Need help with how to talk to people who have a different view than you do? Watch/attend the Blessed are the Peacemakers workshop/webinar. Here’s the flyer.
Call your Senator to support S. 1743 now. During this Season of Creation (September 1 – October 4), the U.S. Catholic community is calling for national and international climate action. Failure to act on the climate crisis will mean increased flooding, droughts, heatwave, loss of biodiversity, and sea-level rise. The most vulnerable – the poor, the elderly, children – will be the first and most impacted. Call your Senators and urge them to support S. 1743, the International Climate Accountability Act, a bipartisan bill co-sponsored by 46 Senators.
The International Climate Accountability Act calls upon the U.S. to remain a leader in the global efforts to address climate change. It asks the administration to develop and submit a plan that enables our nation to meet our commitments under the Paris Agreement, which our nation and 193 other nations signed. The agreement’s central aim is to keep global temperatures from rising above 2 degrees Celsius and pursue efforts to limit to it to 1 1/2 degrees Celsius. The agreement is a major step by the world’s nations to address the climate crisis and ensure a livable future for all peoples and our common home. On June 1, 2017, the president withdrew the U.S. from the Paris Agreement. Call your senators and ask them to support Senate Bill 1743.
Sometimes it feels like we are talking to the wind when we stress the importance of stopping the climate crisis. NCR’s article “Americans are waking up: Two-thirds say climate crisis must be addressed” shows that we are not alone.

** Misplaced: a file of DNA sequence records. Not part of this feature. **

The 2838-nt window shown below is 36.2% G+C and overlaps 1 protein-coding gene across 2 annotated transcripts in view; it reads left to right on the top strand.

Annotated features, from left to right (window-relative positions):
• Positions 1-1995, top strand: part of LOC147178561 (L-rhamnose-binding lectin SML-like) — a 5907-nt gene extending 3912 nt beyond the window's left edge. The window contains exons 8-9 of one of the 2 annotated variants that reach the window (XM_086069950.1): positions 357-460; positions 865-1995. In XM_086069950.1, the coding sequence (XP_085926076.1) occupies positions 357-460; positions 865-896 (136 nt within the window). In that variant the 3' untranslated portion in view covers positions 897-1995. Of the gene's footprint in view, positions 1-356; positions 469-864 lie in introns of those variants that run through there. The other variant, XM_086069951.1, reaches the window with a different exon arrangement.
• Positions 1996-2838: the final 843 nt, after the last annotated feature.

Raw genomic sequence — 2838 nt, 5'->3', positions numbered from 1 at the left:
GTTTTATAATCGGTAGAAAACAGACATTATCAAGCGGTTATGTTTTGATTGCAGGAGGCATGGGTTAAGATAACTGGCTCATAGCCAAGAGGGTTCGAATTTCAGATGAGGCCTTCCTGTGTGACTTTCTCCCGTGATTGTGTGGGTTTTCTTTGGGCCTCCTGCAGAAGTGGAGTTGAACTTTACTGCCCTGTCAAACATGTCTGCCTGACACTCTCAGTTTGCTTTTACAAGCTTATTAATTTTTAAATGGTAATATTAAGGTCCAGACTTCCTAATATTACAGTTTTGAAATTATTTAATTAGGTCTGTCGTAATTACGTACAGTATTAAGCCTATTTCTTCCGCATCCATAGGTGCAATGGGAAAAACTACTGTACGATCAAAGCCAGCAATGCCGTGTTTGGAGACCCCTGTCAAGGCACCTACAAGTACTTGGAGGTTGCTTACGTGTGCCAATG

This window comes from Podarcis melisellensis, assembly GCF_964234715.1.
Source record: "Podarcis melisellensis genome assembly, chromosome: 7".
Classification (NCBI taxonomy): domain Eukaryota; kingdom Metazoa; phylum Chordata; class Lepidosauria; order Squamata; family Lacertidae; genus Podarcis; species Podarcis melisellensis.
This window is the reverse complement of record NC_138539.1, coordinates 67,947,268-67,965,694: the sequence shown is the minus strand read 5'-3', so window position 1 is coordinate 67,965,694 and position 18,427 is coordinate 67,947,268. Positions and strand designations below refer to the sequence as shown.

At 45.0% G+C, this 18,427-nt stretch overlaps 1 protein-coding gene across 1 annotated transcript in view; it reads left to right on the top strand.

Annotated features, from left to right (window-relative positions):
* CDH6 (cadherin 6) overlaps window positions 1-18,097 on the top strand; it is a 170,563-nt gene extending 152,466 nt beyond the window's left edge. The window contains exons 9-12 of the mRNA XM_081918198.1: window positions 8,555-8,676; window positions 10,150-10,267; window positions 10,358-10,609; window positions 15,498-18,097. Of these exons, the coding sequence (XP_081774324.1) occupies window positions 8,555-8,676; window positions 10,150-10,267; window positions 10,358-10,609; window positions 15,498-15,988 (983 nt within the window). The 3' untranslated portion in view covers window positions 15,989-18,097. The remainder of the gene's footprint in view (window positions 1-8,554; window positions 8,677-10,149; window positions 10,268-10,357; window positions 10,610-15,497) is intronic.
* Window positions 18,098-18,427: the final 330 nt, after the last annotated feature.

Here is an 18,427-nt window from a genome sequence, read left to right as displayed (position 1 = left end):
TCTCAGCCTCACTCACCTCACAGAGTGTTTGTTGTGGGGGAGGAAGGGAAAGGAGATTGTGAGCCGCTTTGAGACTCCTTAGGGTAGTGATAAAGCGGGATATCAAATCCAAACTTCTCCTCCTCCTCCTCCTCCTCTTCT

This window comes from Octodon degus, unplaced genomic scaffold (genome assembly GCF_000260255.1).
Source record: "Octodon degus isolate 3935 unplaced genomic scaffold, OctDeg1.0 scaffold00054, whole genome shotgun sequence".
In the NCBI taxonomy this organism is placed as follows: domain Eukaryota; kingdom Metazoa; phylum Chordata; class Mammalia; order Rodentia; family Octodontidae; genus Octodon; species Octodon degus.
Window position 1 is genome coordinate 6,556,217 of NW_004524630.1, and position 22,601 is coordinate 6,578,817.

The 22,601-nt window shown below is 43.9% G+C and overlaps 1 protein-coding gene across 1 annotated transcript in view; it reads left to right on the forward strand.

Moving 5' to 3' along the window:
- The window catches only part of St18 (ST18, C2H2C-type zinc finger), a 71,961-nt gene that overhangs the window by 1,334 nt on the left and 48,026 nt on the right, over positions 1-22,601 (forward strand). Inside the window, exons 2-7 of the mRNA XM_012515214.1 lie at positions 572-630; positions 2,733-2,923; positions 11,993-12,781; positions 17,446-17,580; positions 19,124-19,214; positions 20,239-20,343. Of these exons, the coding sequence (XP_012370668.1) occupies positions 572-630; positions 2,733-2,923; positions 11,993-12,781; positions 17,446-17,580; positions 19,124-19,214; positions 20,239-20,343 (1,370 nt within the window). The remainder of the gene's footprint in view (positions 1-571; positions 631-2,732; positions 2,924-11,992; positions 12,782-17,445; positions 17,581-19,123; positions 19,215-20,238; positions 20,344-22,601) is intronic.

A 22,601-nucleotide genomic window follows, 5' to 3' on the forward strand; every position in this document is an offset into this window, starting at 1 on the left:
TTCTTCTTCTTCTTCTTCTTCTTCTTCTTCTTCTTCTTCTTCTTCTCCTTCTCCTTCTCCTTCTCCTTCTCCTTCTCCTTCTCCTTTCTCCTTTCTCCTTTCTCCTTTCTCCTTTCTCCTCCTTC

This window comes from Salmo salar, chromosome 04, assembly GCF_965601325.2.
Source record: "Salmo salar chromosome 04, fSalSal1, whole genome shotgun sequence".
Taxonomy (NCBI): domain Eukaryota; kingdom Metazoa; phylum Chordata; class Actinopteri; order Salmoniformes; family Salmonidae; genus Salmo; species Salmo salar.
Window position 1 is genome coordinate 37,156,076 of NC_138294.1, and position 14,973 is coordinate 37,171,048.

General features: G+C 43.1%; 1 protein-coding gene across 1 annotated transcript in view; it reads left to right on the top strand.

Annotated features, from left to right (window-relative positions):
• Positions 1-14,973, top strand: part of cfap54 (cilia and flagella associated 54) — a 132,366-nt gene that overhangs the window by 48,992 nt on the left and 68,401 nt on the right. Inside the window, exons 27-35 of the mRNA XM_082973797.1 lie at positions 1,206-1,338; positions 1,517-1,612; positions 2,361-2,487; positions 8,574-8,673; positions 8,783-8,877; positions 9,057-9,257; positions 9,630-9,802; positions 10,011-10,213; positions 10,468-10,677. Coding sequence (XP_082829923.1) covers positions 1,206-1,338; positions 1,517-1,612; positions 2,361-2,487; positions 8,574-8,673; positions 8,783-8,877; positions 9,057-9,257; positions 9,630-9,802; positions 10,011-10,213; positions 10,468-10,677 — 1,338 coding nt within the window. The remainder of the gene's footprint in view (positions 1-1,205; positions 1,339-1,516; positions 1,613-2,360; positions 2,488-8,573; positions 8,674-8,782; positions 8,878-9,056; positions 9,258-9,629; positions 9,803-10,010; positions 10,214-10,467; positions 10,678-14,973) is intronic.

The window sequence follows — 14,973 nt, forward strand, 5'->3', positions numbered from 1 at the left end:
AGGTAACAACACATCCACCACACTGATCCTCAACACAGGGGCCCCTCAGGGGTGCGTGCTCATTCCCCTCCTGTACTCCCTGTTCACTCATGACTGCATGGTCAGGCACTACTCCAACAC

Two years ago, the administration attempted to dismantle the DACA program. Today no additional DACA applications are allowed. The Supreme Court will take up this issue on November 12th. Oral arguments for and against DACA will be made on that day. Please keep the DACA recipients in your prayers especially on that day. For more information, click here.
The Census Data for 2018 was released on September 10. Danilo Trisi from the Center on Budget and Policy Priorities explains that many programs that the administration wants to cut actually “help improve children’s chances of growing up healthier, doing better in school, and having higher expected future earnings.” Read more here.
The Justice Blog talks about the impact of methane on the environment. For more information, read this article in the New York Times. Curbs on Methane, Potent Greenhouse Gas, to Be Relaxed in U.S.
David Dark suggests in American Magazine that we stop reacting to Mr. Trump and start responding. Given the fatigue associated with what’s happening every day, this is a tall order. Read his blog here.
Cutting aid will not stop immigration. Stemming the tide of immigrants at the southern border requires work to eliminate or at least alleviate the root causes of the immigration – climate change, corruption, poverty. The administration froze aid to the triangle countries of Guatemala, Honduras, and El Salvatore, effectively eliminating help and increasing a motivation to come to the U.S. Geoff Thale, vice president for programs at the Washington Office on Latin America a think tank stated “Nobody thinks these programs are going to magically stabilize Central America or reduce migration figures overnight. But cutting them off just increases people’ vulnerability and can make a real difference in people’ calculations to leave.” This article from NPR describes what’s happening in Guatemala as a result of cutting funding.